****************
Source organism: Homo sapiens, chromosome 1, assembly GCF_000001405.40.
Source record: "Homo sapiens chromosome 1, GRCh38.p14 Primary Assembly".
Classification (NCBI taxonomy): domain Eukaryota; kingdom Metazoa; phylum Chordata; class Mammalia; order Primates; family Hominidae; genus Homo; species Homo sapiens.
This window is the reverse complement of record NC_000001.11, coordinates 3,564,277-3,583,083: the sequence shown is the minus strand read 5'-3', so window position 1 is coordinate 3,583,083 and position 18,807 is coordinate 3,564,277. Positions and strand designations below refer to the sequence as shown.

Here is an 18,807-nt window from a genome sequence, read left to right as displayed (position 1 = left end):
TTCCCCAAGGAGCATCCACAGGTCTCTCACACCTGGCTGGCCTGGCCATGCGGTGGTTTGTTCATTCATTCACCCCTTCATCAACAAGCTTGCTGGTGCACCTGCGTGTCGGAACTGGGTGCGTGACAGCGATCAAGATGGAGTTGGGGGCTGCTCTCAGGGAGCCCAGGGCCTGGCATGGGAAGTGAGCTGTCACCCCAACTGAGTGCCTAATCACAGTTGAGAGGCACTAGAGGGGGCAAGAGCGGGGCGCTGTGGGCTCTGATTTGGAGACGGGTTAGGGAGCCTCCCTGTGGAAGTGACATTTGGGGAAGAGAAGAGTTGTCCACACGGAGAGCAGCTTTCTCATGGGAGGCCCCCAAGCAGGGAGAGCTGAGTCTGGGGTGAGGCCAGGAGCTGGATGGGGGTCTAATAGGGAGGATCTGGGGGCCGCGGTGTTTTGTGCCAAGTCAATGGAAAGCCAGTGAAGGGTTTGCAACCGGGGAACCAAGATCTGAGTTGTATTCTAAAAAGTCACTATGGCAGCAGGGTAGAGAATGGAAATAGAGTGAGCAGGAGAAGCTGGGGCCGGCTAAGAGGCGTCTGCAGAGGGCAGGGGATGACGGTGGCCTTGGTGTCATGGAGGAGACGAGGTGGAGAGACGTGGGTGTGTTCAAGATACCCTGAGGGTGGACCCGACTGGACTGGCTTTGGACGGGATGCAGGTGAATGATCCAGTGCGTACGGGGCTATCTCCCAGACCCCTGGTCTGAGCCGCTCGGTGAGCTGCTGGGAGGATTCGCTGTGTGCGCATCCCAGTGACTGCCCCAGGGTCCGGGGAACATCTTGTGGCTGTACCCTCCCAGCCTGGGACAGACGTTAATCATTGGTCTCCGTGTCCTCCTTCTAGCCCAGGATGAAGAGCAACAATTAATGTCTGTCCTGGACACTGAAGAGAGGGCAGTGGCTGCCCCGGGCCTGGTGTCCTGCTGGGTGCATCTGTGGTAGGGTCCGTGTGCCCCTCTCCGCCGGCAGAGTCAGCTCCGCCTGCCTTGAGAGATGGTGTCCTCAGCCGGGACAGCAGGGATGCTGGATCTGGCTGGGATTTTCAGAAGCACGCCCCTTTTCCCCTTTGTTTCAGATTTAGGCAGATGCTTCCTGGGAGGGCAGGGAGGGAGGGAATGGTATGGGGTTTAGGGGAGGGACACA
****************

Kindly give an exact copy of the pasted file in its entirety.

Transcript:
Source organism: Homo sapiens, chromosome 1, assembly GCF_000001405.40.
Source record: "Homo sapiens chromosome 1, GRCh38.p14 Primary Assembly".
Classification (NCBI taxonomy): domain Eukaryota; kingdom Metazoa; phylum Chordata; class Mammalia; order Primates; family Hominidae; genus Homo; species Homo sapiens.
This window is the reverse complement of record NC_000001.11, coordinates 3,564,277-3,583,083: the sequence shown is the minus strand read 5'-3', so window position 1 is coordinate 3,583,083 and position 18,807 is coordinate 3,564,277. Positions and strand designations below refer to the sequence as shown.

Here is an 18,807-nt window from a genome sequence, read left to right as displayed (position 1 = left end):
TTCCCCAAGGAGCATCCACAGGTCTCTCACACCTGGCTGGCCTGGCCATGCGGTGGTTTGTTCATTCATTCACCCCTTCATCAACAAGCTTGCTGGTGCACCTGCGTGTCGGAACTGGGTGCGTGACAGCGATCAAGATGGAGTTGGGGGCTGCTCTCAGGGAGCCCAGGGCCTGGCATGGGAAGTGAGCTGTCACCCCAACTGAGTGCCTAATCACAGTTGAGAGGCACTAGAGGGGGCAAGAGCGGGGCGCTGTGGGCTCTGATTTGGAGACGGGTTAGGGAGCCTCCCTGTGGAAGTGACATTTGGGGAAGAGAAGAGTTGTCCACACGGAGAGCAGCTTTCTCATGGGAGGCCCCCAAGCAGGGAGAGCTGAGTCTGGGGTGAGGCCAGGAGCTGGATGGGGGTCTAATAGGGAGGATCTGGGGGCCGCGGTGTTTTGTGCCAAGTCAATGGAAAGCCAGTGAAGGGTTTGCAACCGGGGAACCAAGATCTGAGTTGTATTCTAAAAAGTCACTATGGCAGCAGGGTAGAGAATGGAAATAGAGTGAGCAGGAGAAGCTGGGGCCGGCTAAGAGGCGTCTGCAGAGGGCAGGGGATGACGGTGGCCTTGGTGTCATGGAGGAGACGAGGTGGAGAGACGTGGGTGTGTTCAAGATACCCTGAGGGTGGACCCGACTGGACTGGCTTTGGACGGGATGCAGGTGAATGATCCAGTGCGTACGGGGCTATCTCCCAGACCCCTGGTCTGAGCCGCTCGGTGAGCTGCTGGGAGGATTCGCTGTGTGCGCATCCCAGTGACTGCCCCAGGGTCCGGGGAACATCTTGTGGCTGTACCCTCCCAGCCTGGGACAGACGTTAATCATTGGTCTCCGTGTCCTCCTTCTAGCCCAGGATGAAGAGCAACAATTAATGTCTGTCCTGGACACTGAAGAGAGGGCAGTGGCTGCCCCGGGCCTGGTGTCCTGCTGGGTGCATCTGTGGTAGGGTCCGTGTGCCCCTCTCCGCCGGCAGAGTCAGCTCCGCCTGCCTTGAGAGATGGTGTCCTCAGCCGGGACAGCAGGGATGCTGGATCTGGCTGGGATTTTCAGAAGCACGCCCCTTTTCCCCTTTGTTTCAGATTTAGGCAGATGCTTCCTGGGAGGGCAGGGAGGGAGGGAATGGTATGGGGTTTAGGGGAGGGACACA